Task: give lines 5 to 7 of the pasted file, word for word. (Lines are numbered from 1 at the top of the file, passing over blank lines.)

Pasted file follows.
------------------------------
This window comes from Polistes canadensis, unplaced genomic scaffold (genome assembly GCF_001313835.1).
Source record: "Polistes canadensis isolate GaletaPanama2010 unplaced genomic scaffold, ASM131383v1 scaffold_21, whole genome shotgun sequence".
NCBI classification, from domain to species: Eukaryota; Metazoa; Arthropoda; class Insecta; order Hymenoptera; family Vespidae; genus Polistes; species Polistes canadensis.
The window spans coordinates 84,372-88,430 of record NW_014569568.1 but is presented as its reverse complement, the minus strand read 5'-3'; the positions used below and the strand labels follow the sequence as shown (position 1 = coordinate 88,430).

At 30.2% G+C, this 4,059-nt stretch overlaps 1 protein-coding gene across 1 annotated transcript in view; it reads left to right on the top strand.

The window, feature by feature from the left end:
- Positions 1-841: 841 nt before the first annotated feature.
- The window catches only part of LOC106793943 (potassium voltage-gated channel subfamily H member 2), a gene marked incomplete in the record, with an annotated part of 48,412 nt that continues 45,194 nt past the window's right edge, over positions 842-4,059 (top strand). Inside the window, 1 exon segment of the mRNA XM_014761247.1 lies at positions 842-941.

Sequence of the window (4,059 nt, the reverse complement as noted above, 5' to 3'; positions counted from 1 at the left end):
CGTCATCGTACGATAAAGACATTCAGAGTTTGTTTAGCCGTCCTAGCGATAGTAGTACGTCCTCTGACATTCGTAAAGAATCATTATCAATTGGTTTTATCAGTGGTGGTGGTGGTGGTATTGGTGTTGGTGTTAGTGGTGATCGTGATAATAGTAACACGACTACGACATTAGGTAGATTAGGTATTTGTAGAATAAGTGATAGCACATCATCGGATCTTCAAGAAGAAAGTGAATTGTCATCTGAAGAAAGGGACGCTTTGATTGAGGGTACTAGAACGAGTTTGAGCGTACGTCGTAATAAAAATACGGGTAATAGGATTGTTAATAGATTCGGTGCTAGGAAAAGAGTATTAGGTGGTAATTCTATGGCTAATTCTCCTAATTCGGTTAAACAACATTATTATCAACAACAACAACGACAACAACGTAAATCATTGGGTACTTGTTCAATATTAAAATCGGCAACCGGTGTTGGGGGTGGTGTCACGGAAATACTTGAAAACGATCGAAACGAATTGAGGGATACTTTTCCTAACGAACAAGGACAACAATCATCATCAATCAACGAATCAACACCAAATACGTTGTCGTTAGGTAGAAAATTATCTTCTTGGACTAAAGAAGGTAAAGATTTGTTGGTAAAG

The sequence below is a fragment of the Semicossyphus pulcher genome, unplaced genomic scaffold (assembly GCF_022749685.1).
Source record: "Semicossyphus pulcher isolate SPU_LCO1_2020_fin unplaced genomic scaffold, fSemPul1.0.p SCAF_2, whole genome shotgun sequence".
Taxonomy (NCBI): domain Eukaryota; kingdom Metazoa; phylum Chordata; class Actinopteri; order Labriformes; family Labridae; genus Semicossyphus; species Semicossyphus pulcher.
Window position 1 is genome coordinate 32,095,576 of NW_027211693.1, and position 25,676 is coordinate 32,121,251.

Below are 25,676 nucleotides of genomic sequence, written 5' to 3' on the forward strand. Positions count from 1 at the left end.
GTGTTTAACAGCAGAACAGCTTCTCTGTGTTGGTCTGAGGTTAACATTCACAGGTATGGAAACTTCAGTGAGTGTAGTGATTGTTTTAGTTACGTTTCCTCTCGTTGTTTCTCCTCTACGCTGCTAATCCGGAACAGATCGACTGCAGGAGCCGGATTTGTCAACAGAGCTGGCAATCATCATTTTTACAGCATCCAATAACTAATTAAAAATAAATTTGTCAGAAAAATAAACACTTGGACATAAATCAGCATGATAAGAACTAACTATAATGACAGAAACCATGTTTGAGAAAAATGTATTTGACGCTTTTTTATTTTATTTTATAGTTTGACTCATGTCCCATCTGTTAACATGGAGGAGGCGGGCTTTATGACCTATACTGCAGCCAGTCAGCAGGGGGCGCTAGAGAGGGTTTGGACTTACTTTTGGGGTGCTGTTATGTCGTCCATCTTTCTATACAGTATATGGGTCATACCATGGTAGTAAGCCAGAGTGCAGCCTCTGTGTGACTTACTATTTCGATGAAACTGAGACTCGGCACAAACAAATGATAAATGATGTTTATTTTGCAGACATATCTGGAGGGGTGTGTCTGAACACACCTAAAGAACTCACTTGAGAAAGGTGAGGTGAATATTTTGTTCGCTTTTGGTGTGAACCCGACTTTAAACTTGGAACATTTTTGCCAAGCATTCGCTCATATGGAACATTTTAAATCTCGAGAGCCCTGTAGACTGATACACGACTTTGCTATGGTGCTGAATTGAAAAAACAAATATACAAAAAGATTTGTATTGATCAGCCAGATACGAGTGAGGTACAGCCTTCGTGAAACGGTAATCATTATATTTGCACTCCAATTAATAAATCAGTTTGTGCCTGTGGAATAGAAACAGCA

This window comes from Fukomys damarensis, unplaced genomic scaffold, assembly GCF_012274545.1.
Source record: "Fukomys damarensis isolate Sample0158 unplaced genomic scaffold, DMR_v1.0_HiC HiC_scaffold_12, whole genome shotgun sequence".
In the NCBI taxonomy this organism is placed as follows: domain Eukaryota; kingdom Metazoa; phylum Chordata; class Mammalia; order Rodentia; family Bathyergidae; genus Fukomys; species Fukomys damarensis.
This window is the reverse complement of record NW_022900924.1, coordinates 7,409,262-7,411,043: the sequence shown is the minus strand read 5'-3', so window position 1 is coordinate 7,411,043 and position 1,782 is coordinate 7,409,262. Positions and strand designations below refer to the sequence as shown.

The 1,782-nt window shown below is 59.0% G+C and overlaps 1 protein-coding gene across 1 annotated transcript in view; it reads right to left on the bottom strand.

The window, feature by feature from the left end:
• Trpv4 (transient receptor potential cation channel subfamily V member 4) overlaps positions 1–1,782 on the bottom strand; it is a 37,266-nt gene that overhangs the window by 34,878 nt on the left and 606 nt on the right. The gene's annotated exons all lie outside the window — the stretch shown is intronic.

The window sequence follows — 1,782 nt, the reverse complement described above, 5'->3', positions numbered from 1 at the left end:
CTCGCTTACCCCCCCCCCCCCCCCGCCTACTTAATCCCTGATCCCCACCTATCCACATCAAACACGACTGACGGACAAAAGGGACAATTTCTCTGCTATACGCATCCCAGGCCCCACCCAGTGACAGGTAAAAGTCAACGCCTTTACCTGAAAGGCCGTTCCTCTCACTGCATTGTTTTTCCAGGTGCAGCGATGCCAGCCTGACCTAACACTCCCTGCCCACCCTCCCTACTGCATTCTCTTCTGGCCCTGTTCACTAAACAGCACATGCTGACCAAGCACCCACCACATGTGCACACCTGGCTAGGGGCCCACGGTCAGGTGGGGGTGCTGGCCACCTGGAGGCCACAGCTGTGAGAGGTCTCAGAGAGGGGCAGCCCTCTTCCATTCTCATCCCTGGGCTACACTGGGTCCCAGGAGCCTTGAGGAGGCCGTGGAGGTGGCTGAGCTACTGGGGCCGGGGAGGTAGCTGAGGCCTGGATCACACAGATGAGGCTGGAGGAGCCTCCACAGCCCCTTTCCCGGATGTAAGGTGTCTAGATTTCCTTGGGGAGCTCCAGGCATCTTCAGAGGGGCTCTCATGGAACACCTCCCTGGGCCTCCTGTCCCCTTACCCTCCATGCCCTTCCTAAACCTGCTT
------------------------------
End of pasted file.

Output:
At 30.2% G+C, this 4,059-nt stretch overlaps 1 protein-coding gene across 1 annotated transcript in view; it reads left to right on the top strand.

The window, feature by feature from the left end:
- Positions 1-841: 841 nt before the first annotated feature.